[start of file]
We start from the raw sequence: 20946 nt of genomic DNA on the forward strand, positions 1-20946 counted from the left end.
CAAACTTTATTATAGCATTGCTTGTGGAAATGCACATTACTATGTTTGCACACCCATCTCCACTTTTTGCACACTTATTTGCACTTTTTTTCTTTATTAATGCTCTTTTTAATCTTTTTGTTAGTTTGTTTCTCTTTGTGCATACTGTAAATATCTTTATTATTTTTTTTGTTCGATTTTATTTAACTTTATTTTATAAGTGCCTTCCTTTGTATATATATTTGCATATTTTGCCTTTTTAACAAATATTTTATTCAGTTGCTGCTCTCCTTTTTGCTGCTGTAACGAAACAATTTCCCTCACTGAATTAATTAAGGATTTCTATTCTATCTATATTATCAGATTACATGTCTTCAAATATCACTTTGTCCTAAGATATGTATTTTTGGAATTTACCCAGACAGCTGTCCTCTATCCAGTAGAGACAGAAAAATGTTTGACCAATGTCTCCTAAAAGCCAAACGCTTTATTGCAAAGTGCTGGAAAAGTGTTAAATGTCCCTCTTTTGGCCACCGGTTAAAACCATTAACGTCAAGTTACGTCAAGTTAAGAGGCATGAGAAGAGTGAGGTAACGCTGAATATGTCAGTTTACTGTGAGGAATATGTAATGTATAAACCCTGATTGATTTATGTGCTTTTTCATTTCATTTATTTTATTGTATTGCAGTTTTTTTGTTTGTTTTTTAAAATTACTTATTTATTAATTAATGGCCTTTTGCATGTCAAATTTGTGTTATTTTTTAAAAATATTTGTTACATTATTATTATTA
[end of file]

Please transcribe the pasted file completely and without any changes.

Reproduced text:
We start from the raw sequence: 20946 nt of genomic DNA on the forward strand, positions 1-20946 counted from the left end.
CAAACTTTATTATAGCATTGCTTGTGGAAATGCACATTACTATGTTTGCACACCCATCTCCACTTTTTGCACACTTATTTGCACTTTTTTTCTTTATTAATGCTCTTTTTAATCTTTTTGTTAGTTTGTTTCTCTTTGTGCATACTGTAAATATCTTTATTATTTTTTTTGTTCGATTTTATTTAACTTTATTTTATAAGTGCCTTCCTTTGTATATATATTTGCATATTTTGCCTTTTTAACAAATATTTTATTCAGTTGCTGCTCTCCTTTTTGCTGCTGTAACGAAACAATTTCCCTCACTGAATTAATTAAGGATTTCTATTCTATCTATATTATCAGATTACATGTCTTCAAATATCACTTTGTCCTAAGATATGTATTTTTGGAATTTACCCAGACAGCTGTCCTCTATCCAGTAGAGACAGAAAAATGTTTGACCAATGTCTCCTAAAAGCCAAACGCTTTATTGCAAAGTGCTGGAAAAGTGTTAAATGTCCCTCTTTTGGCCACCGGTTAAAACCATTAACGTCAAGTTACGTCAAGTTAAGAGGCATGAGAAGAGTGAGGTAACGCTGAATATGTCAGTTTACTGTGAGGAATATGTAATGTATAAACCCTGATTGATTTATGTGCTTTTTCATTTCATTTATTTTATTGTATTGCAGTTTTTTTGTTTGTTTTTTAAAATTACTTATTTATTAATTAATGGCCTTTTGCATGTCAAATTTGTGTTATTTTTTAAAAATATTTGTTACATTATTATTATTA